Long-term information on education is important to better inform the future, and particularly through policy makers and stakeholders about the priorities to be set. Therefore, the work on the historical trend in educational development has been extended beyond the 1970s in a project titled EDU20C (Principal Investigator: Anne Goujon), funded by the Anniversary Fund of the City of Vienna for the Austrian Academy of Sciences. The objective of this project is to reconstruct past for a selected number of countries levels of educational attainment back to the beginning of the 20th century. The reconstructed dataset will enable a broader understanding of the education expansion and the impact of education on social, economic, technological, and ecological changes in the 20th century, which in turn will assist in better anticipating the challenges of the future in different settings.
The EDU20C project focuses on an initial list of 30 countries. The countries will be back-projected using several validated and harmonized historical datasets. The reconstructed data will be provided and visualised on the project website. On top of the reconstructed data, the website will include a repository of the original historic data collection (available from census reports, and more rarely from international or national statistical compendium, collected at the libraries of INED (National institute of demographic studies - Paris), INSEE (National institute of statistics and economic studies - Paris), the Bodleian Libraries (Oxford) , the United Nations Dag Hammarskjöld Library (New York), and the Library of Congress (Washington).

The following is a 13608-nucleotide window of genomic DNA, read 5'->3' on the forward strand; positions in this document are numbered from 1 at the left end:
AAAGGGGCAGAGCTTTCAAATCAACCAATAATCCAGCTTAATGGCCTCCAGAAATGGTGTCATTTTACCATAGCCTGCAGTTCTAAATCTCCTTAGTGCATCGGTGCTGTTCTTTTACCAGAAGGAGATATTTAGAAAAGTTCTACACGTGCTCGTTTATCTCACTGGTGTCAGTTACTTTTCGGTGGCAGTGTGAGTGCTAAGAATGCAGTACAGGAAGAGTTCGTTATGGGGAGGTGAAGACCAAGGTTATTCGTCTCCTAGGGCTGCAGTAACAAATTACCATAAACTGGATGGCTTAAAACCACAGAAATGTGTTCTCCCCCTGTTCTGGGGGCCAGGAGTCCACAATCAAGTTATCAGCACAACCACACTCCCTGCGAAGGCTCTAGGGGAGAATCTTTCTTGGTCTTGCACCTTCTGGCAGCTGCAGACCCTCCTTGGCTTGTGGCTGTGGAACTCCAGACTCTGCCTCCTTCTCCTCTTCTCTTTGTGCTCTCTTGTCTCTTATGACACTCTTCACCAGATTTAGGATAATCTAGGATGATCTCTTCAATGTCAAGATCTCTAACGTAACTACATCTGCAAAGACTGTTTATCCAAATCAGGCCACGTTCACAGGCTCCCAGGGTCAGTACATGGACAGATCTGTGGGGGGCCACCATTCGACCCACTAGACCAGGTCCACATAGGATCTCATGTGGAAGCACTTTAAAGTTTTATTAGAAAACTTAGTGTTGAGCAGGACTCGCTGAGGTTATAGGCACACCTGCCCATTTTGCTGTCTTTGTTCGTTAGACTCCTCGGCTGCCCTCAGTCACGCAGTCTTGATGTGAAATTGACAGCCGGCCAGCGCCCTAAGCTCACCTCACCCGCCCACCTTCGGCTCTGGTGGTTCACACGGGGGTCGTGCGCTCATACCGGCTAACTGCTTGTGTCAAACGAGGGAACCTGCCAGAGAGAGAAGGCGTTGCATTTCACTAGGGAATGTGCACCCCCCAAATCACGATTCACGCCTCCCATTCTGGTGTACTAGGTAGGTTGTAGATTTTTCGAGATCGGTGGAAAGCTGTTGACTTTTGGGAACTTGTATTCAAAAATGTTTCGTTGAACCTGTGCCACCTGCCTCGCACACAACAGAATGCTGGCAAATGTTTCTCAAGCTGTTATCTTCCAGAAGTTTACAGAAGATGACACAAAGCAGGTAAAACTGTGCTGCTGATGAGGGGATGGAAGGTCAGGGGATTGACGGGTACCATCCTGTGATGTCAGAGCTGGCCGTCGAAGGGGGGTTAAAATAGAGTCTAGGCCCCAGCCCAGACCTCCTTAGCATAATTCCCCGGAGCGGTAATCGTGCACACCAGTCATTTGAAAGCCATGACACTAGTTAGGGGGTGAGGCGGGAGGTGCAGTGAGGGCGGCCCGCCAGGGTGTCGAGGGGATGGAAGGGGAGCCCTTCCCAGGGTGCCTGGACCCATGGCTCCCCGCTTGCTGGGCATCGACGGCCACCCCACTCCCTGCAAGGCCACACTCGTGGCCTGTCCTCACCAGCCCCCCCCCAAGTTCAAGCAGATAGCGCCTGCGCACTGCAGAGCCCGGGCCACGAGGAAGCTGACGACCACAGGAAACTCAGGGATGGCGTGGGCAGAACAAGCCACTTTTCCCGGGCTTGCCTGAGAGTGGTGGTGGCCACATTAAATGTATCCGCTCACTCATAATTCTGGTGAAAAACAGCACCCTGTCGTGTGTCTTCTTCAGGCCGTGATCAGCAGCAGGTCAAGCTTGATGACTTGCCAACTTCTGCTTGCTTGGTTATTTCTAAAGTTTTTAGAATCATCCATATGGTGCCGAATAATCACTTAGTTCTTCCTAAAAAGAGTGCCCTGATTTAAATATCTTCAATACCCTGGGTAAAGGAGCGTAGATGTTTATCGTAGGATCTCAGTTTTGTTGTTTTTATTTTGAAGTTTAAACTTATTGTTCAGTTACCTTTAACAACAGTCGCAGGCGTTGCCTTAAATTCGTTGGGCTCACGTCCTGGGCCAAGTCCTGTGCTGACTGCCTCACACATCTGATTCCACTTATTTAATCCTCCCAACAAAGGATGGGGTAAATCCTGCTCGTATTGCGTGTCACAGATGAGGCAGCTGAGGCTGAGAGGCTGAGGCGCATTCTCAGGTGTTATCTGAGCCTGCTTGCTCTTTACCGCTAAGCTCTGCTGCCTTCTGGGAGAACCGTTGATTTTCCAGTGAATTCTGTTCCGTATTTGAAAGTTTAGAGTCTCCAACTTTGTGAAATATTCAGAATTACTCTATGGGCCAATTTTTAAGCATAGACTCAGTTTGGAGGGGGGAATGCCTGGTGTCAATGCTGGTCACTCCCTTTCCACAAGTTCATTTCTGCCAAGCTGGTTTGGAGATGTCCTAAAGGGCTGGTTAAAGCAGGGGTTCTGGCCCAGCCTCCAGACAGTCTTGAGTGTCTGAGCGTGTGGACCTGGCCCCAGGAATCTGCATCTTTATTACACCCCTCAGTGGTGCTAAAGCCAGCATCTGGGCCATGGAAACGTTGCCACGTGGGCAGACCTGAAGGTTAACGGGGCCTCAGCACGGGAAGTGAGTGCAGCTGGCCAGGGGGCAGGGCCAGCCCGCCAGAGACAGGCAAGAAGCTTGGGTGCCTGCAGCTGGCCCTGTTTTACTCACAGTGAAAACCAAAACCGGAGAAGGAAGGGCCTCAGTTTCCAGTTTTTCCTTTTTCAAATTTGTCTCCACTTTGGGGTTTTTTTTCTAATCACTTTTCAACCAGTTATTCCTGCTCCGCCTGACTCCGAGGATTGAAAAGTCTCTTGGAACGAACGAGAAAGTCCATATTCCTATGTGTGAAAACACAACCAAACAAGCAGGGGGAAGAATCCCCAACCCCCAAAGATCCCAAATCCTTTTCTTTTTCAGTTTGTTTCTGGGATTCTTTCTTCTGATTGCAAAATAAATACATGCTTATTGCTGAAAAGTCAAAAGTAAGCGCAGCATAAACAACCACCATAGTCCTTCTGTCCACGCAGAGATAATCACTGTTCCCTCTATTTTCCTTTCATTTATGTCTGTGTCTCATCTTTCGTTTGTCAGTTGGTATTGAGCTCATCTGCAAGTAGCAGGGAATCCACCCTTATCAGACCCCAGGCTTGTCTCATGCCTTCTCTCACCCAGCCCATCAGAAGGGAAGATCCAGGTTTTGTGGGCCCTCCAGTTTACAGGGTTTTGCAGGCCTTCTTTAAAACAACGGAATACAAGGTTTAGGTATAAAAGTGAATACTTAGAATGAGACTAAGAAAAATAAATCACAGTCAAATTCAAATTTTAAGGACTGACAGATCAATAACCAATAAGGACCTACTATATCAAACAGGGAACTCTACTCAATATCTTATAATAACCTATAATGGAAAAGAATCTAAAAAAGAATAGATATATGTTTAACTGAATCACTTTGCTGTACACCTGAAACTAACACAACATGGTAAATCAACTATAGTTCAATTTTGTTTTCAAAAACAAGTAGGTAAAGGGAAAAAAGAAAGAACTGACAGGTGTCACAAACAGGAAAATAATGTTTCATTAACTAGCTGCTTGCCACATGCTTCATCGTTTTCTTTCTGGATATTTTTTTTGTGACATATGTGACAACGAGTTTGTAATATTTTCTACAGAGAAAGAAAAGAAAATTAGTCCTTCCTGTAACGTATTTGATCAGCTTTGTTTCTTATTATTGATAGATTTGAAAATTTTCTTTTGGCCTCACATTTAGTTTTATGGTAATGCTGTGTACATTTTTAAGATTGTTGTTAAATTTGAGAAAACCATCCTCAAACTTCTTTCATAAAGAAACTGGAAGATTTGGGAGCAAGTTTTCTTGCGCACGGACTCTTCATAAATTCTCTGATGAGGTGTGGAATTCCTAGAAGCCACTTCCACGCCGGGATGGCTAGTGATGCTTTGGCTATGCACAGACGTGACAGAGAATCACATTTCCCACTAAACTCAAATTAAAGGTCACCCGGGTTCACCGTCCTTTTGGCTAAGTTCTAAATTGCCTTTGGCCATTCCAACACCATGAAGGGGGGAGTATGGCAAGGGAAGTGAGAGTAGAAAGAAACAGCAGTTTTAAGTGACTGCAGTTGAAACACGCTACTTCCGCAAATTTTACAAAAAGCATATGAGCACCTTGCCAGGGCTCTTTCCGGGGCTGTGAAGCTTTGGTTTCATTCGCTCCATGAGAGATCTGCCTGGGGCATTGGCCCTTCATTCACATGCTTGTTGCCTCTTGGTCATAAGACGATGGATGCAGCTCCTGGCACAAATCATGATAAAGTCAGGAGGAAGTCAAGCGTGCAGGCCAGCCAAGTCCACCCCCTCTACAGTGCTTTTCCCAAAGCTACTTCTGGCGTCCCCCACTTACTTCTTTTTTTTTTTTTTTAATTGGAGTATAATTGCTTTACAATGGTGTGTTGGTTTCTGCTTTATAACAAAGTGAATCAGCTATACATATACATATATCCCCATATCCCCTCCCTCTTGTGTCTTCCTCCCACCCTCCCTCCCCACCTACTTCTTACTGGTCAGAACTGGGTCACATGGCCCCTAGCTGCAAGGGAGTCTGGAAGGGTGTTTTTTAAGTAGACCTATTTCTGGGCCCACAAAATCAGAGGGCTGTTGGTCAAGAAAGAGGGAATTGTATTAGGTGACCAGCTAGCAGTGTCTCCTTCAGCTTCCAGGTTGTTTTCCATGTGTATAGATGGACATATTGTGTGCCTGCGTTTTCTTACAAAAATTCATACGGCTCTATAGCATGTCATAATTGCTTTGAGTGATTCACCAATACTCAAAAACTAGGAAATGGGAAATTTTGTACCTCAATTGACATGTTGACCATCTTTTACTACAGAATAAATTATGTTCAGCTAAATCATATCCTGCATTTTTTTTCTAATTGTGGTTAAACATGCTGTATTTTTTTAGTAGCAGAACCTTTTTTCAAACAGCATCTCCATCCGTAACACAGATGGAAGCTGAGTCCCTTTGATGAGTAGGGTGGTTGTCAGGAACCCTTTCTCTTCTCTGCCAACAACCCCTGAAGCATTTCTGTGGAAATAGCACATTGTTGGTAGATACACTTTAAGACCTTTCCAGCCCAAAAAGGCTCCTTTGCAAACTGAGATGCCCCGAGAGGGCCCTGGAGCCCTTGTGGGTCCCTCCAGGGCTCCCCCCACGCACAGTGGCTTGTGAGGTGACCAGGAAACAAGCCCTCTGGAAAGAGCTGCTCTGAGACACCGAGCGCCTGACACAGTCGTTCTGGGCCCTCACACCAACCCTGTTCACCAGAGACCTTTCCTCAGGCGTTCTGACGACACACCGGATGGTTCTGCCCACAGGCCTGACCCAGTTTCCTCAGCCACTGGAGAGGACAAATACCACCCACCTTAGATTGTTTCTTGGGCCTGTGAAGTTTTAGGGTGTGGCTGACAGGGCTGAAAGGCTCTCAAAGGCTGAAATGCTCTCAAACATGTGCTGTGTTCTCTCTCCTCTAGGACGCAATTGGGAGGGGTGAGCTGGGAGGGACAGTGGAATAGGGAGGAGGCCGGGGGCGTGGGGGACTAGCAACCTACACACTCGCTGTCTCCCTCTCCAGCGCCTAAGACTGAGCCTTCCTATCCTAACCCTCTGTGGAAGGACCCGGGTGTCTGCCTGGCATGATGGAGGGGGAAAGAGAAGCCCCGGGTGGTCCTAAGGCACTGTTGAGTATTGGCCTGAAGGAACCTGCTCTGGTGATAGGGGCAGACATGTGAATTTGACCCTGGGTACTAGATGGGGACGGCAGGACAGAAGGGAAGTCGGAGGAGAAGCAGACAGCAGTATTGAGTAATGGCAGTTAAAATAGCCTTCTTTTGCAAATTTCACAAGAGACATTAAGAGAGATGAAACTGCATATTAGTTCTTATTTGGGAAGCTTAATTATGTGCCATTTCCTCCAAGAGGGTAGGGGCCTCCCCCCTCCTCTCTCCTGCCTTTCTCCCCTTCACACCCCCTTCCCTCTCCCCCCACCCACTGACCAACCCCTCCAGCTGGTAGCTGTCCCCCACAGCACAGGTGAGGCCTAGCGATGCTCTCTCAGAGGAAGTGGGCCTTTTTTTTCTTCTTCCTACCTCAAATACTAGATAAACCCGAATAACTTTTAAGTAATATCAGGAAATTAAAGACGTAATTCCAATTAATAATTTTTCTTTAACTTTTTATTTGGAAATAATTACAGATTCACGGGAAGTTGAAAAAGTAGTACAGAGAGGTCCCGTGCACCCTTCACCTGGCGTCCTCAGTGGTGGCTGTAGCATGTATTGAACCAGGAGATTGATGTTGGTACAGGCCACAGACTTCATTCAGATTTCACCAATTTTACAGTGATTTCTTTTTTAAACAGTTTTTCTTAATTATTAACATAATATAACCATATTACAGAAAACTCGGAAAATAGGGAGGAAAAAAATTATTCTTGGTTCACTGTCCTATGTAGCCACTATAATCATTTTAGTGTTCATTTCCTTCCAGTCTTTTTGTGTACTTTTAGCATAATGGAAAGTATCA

Moreover, we would like to take the different levels of data quality over time and across countries into account, and produce estimates with associated measures of uncertainty surrounding them. Therefore another direction for the work under EDU20C is to invest in Bayesian modeling. The Human Capital Data Lab will use the available R package for Bayesian reconstruction of past populations developed by Wheldon et al. (2016) for single state population and aims to enhance it, in order to be able to reconstruct levels of educational attainment for the 20th century. Since the methodology provides as outputs information about demographic determinants, it is complementary to the more ‘classical’ back-projection methodology. Beyond that, the comparison between the two procedures is an added value in the methodological sense interesting and will possibly lead to further applications in the field of global human capital research.
Contact: Anne Goujon
Research team: Ramon Bauer, Jakob Eder, Sandra Jurasszovich, Samir KC (IIASA), Markus Speringer, Dilek Yildiz
Project website: www.edu20c.org